This study offers a novel approach to exploring economic and social impact in the arts, by sharing the experiences of four public art museums (Bendigo Art Gallery, Shepparton Art Museum (SAM), Linden Centre for Contemporary Art and Arts Project Australia).

Best Practice Models of Economic and Social Impact in Public Art Museums investigates the economic and social impact of public art museums; what drives and impedes art museums' ability to assess this impact; and the benefits (for art museums and their stakeholders), which come from assessing impact.

The research involved 46 interviews, 8 focus groups, analysing 1200 pages of transcripts – which have been distilled into four unique and distinct case studies.

Arts Victoria supported this joint research project with Deakin University and the Melbourne Business School's Asia Pacific Social Impact Leadership Centre with the Public Galleries Association of Victoria, to investigate the economic and social impact of public art galleries.


In the context of the research, economic impact is defined as the effect on economic factors, which include:

  • direct employment (in public art museums)
  • indirect employment through tourism expenditure resulting in new employment opportunities; economic growth and development (i.e. attraction of new businesses and investment to a region/area);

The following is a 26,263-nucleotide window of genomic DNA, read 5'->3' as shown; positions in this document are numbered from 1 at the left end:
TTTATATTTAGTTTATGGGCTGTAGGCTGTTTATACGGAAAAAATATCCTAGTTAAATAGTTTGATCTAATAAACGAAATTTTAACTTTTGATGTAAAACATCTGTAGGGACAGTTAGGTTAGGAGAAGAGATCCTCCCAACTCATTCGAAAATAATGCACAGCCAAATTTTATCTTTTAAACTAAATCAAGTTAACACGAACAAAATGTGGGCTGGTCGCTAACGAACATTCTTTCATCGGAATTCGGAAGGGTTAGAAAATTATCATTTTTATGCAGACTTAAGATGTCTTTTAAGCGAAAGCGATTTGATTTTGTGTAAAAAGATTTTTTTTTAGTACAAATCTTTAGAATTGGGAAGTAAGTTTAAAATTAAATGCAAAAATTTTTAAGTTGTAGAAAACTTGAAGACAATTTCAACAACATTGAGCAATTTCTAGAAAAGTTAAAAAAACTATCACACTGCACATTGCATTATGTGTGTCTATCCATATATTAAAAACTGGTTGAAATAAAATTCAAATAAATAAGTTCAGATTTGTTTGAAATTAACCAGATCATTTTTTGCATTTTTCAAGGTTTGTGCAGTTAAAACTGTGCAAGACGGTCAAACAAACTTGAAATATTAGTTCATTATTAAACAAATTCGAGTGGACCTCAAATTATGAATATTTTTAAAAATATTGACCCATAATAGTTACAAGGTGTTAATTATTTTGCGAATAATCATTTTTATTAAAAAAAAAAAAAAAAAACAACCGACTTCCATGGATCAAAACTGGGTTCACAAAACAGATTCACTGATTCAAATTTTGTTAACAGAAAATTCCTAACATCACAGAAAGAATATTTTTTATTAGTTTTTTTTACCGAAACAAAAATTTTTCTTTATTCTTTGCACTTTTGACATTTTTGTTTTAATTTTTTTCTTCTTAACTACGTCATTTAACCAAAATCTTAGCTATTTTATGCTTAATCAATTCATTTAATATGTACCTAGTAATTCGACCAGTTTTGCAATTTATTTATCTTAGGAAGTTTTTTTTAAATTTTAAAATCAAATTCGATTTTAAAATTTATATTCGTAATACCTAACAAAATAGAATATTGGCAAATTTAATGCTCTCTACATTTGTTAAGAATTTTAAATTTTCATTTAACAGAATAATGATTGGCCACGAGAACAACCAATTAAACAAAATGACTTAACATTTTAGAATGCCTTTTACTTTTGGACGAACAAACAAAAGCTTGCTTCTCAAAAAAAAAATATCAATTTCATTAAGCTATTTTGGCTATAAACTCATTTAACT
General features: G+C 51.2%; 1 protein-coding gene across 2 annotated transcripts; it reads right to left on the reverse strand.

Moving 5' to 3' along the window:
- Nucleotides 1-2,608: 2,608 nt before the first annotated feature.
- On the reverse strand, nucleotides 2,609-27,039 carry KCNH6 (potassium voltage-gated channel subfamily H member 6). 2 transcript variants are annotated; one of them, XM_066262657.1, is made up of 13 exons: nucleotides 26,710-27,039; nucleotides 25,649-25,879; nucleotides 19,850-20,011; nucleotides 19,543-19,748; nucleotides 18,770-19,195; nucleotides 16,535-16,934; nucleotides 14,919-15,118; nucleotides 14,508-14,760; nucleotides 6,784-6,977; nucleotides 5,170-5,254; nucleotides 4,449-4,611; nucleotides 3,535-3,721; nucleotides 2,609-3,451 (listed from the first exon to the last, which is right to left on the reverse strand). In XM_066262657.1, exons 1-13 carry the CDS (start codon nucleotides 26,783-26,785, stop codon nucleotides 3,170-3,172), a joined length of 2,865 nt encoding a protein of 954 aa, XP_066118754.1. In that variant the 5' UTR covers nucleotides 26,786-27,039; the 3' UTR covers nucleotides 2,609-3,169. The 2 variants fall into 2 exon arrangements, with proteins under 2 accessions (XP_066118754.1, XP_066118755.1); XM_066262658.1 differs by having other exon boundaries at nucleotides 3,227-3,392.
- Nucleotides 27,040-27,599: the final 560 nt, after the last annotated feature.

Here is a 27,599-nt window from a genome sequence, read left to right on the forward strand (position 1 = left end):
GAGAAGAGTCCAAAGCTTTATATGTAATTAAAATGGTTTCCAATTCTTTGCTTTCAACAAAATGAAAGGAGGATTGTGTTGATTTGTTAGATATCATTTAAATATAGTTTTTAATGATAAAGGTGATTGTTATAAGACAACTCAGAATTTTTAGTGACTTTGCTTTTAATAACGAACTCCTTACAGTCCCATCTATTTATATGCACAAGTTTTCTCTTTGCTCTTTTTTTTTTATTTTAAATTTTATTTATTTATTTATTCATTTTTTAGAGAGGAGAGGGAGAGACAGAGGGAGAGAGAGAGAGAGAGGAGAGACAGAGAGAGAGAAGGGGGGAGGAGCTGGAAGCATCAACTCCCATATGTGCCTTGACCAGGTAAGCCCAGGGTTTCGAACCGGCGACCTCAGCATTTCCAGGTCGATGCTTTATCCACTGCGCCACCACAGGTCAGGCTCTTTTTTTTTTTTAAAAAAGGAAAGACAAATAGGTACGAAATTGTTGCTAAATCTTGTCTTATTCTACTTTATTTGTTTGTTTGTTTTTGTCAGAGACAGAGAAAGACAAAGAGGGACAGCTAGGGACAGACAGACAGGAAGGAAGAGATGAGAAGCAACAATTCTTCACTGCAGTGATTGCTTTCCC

• personal economic impact (i.e. wages, which flow to the community, and artists fees and sales of work) and
  • visitor expenditure on food, accommodation, services and retail

In addition, social impact is the effects that have a continuing influence upon, and directly touch people's lives. Social impacts encompass:

  • improvements in health and wellbeing, self-confidence and self-esteem, and the ability to express emotions;
  • understanding and tolerance of others;
  • community identity and pride; social cohesion and identity;
  • social regeneration;
  • decrease in social isolation and
  • the development of local enterprises.

The study also found that intrinsic impact can also form part of an organisation's social impact. Intrinsic impact focuses on the arts as a means of: feeling; social bonding; aesthetic development; creative and cognitive stimulation.